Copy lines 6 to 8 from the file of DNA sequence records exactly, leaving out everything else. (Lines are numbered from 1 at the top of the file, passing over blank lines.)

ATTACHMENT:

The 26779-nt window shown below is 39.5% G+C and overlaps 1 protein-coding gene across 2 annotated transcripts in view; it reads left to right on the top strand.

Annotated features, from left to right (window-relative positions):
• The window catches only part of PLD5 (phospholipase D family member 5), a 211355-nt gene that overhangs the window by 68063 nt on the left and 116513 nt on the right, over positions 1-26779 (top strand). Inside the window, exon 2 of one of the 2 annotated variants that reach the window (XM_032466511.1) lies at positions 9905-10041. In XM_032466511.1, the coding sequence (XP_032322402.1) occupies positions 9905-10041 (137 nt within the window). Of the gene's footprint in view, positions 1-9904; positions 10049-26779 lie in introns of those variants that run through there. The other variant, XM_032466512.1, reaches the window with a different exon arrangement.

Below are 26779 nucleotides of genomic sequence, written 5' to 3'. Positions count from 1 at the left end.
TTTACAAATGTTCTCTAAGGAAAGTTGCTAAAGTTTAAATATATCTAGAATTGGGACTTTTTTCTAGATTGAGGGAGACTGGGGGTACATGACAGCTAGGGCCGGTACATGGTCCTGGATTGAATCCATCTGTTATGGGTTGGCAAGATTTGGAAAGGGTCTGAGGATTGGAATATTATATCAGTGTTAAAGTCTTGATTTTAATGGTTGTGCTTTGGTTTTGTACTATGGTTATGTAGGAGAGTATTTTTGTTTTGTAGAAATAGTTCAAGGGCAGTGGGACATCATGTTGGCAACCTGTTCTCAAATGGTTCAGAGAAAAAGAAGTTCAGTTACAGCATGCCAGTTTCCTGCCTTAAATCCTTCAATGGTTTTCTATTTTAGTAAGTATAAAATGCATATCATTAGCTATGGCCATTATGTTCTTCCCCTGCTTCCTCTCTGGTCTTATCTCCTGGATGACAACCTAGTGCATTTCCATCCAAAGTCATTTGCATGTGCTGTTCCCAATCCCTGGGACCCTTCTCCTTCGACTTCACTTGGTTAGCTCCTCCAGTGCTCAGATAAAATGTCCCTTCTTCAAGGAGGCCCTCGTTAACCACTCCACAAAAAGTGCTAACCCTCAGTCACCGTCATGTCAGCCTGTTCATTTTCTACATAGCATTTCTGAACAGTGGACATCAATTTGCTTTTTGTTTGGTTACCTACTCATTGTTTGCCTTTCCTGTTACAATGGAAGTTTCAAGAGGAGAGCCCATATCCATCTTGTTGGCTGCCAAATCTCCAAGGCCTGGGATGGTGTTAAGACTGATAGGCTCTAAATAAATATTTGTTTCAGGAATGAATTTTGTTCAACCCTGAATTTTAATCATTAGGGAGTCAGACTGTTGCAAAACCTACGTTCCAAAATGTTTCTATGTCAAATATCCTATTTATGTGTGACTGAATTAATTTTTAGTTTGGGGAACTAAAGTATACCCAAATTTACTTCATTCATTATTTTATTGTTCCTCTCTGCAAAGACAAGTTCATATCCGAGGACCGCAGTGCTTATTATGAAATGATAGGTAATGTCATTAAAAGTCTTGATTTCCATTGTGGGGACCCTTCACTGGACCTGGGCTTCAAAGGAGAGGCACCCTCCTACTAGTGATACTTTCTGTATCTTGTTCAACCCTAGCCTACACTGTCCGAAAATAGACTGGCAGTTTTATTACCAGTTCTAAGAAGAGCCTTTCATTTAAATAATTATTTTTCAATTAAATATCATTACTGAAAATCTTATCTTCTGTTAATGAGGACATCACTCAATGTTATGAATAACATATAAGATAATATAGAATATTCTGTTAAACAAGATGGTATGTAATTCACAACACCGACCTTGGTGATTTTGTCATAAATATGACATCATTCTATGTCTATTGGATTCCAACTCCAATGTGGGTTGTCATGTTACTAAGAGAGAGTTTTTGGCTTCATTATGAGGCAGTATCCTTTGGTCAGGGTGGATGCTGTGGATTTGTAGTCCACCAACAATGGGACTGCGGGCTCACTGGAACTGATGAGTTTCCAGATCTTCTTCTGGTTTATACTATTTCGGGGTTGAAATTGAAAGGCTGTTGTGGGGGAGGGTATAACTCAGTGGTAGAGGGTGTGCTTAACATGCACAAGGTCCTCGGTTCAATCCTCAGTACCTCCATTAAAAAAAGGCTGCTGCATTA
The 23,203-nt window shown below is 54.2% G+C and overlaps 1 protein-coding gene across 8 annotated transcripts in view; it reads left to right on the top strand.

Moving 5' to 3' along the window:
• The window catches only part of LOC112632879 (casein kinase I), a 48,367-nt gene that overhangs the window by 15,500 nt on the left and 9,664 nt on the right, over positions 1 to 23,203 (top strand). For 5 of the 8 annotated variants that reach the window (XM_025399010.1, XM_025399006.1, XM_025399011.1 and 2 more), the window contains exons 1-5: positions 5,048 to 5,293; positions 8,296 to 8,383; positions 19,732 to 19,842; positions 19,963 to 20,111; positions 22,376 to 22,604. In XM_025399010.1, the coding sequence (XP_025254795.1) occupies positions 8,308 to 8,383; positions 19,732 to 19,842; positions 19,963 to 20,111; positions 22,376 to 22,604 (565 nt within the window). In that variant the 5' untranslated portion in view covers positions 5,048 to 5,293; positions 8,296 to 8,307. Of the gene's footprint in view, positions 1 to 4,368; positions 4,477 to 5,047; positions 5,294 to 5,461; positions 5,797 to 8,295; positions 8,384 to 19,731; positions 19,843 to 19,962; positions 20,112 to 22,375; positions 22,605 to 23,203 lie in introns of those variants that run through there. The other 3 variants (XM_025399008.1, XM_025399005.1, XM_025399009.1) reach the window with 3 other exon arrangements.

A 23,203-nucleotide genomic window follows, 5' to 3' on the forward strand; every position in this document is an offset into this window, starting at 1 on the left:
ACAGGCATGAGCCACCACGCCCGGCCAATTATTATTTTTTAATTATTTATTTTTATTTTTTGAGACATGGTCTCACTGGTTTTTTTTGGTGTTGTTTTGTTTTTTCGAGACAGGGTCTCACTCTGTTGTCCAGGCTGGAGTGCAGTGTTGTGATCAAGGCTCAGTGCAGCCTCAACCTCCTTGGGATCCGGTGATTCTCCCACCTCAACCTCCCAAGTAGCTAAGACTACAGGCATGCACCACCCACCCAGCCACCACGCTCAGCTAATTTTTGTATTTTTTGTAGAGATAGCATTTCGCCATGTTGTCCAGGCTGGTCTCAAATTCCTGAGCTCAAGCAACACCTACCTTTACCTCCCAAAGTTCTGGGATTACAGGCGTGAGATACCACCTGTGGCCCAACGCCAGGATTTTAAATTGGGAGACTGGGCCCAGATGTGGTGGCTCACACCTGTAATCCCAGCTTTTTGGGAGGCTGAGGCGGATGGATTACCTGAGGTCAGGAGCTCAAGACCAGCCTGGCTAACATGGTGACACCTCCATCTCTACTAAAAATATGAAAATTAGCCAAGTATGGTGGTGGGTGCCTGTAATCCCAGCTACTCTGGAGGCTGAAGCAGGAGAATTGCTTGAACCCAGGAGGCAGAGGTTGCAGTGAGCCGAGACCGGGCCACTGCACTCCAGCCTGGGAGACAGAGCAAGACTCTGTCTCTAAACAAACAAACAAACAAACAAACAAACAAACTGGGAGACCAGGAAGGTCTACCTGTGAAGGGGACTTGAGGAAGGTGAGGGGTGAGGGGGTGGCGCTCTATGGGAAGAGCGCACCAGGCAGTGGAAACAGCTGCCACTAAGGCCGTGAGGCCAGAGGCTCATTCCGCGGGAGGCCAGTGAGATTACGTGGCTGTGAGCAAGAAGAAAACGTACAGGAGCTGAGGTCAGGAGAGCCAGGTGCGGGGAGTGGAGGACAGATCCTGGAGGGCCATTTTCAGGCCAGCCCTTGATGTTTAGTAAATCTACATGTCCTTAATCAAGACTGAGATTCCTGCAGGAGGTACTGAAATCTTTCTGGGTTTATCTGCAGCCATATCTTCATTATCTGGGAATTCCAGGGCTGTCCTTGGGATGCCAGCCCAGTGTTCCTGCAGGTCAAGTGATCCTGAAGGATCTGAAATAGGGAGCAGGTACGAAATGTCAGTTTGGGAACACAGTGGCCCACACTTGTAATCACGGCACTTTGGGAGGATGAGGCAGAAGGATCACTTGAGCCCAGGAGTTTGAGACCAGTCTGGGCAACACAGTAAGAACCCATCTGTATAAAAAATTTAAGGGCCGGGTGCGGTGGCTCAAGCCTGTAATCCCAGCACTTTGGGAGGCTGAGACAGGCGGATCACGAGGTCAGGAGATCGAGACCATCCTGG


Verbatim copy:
The 23,203-nt window shown below is 54.2% G+C and overlaps 1 protein-coding gene across 8 annotated transcripts in view; it reads left to right on the top strand.

Moving 5' to 3' along the window:
• The window catches only part of LOC112632879 (casein kinase I), a 48,367-nt gene that overhangs the window by 15,500 nt on the left and 9,664 nt on the right, over positions 1 to 23,203 (top strand). For 5 of the 8 annotated variants that reach the window (XM_025399010.1, XM_025399006.1, XM_025399011.1 and 2 more), the window contains exons 1-5: positions 5,048 to 5,293; positions 8,296 to 8,383; positions 19,732 to 19,842; positions 19,963 to 20,111; positions 22,376 to 22,604. In XM_025399010.1, the coding sequence (XP_025254795.1) occupies positions 8,308 to 8,383; positions 19,732 to 19,842; positions 19,963 to 20,111; positions 22,376 to 22,604 (565 nt within the window). In that variant the 5' untranslated portion in view covers positions 5,048 to 5,293; positions 8,296 to 8,307. Of the gene's footprint in view, positions 1 to 4,368; positions 4,477 to 5,047; positions 5,294 to 5,461; positions 5,797 to 8,295; positions 8,384 to 19,731; positions 19,843 to 19,962; positions 20,112 to 22,375; positions 22,605 to 23,203 lie in introns of those variants that run through there. The other 3 variants (XM_025399008.1, XM_025399005.1, XM_025399009.1) reach the window with 3 other exon arrangements.